The climbing part was super easy. Both Todd and the Knezeks rated it at 5.6. With some route finding I think some of the pitches could have been scrambled, in particular the last one. I would have loved to have found out, but couldn't exactly go exploring while attached to two other people. There was one pitch, however, that was pretty much vertical for about 20' or so and I think most people would not feel comfortable unless on a rope. There is a nice ledge at the bottom, but looking down the ledge as far as I could see, nothing stood out as being easier. Here are some pictures of this section.
The clouds built all morning and by the time we reached the summit ridge it looked quite threatening.
Once on the top, we easily found the large cairn with a small flagpole sticking out and register placed by the Knezeks. There were no other entries in it other than the Knezek's.
The four rappels on the way down were nerve wracking because of the loose rock. I moved several rocks that the rope would have run over. Three of the rappels were short, but the fourth was the full 60 meters and seemed like it would never end. It was a relief to be back at the saddle, our heads intact.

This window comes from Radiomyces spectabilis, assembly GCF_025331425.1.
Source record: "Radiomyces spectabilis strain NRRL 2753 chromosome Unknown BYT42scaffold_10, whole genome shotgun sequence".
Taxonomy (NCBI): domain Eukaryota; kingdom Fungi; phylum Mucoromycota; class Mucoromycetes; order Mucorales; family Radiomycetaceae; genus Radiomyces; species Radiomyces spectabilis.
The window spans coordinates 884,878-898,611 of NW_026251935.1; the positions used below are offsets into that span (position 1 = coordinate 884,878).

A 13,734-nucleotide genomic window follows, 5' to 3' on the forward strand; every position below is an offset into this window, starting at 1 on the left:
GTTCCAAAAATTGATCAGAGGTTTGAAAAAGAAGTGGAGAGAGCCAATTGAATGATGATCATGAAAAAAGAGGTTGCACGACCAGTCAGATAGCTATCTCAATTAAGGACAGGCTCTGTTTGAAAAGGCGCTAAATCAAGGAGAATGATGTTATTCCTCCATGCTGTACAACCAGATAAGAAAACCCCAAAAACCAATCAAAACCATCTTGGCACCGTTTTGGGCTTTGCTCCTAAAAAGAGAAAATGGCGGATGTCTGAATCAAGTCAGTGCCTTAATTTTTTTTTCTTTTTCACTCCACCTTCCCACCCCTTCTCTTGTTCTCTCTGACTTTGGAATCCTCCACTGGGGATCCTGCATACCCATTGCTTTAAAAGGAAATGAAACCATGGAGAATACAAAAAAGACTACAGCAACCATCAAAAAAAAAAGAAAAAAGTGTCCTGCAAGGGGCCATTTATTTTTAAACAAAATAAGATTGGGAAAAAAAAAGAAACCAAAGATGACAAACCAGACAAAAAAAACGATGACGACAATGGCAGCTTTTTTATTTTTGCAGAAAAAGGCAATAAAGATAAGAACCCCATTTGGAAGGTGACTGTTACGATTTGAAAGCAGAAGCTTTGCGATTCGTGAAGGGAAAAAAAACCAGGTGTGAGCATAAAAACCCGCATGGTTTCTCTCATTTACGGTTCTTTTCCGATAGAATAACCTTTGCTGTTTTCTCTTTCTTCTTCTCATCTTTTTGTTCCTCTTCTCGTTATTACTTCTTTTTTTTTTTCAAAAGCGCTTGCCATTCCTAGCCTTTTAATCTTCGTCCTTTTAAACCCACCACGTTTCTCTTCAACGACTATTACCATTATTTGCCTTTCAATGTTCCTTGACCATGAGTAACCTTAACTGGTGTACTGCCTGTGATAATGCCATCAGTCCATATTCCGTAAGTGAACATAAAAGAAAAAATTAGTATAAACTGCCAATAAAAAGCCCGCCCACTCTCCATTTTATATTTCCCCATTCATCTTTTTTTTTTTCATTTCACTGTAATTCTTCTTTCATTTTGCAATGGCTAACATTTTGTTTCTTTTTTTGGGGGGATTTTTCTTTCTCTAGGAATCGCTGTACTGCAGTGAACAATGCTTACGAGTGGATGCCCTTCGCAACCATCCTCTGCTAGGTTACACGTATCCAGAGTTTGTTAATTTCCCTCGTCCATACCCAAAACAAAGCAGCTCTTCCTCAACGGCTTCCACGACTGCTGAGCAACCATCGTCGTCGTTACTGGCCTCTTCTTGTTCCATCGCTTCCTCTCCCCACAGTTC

Todd took off as he had to work the next day, guiding climbers up Grand Teton. Sam and I made our way leisurely back to camp, stopping at the lake for a snack. It was a bit too leisurely because it started drizzling just as we neared camp, a precursor of what was to come. I told Sam to go ahead so at least one of us wouldn't be drenched. I got there soon after, a little wet, but not too bad. Then all hell broke loose and it rained until dark with occasional brief respites. Todd must have hiked all the way out in the pouring rain.
The next day we didn't get up until we felt like it and took our time packing up. Clouds were looming, but we hiked the 10.5 miles back to the trail head rain free.
Parents refers to a larger category under which an object falls. For example, theAconcagua mountain page has the 'Aconcagua Group' and the 'Seven Summits' asparents and is a parent itself to many routes, photos, and Trip Reports.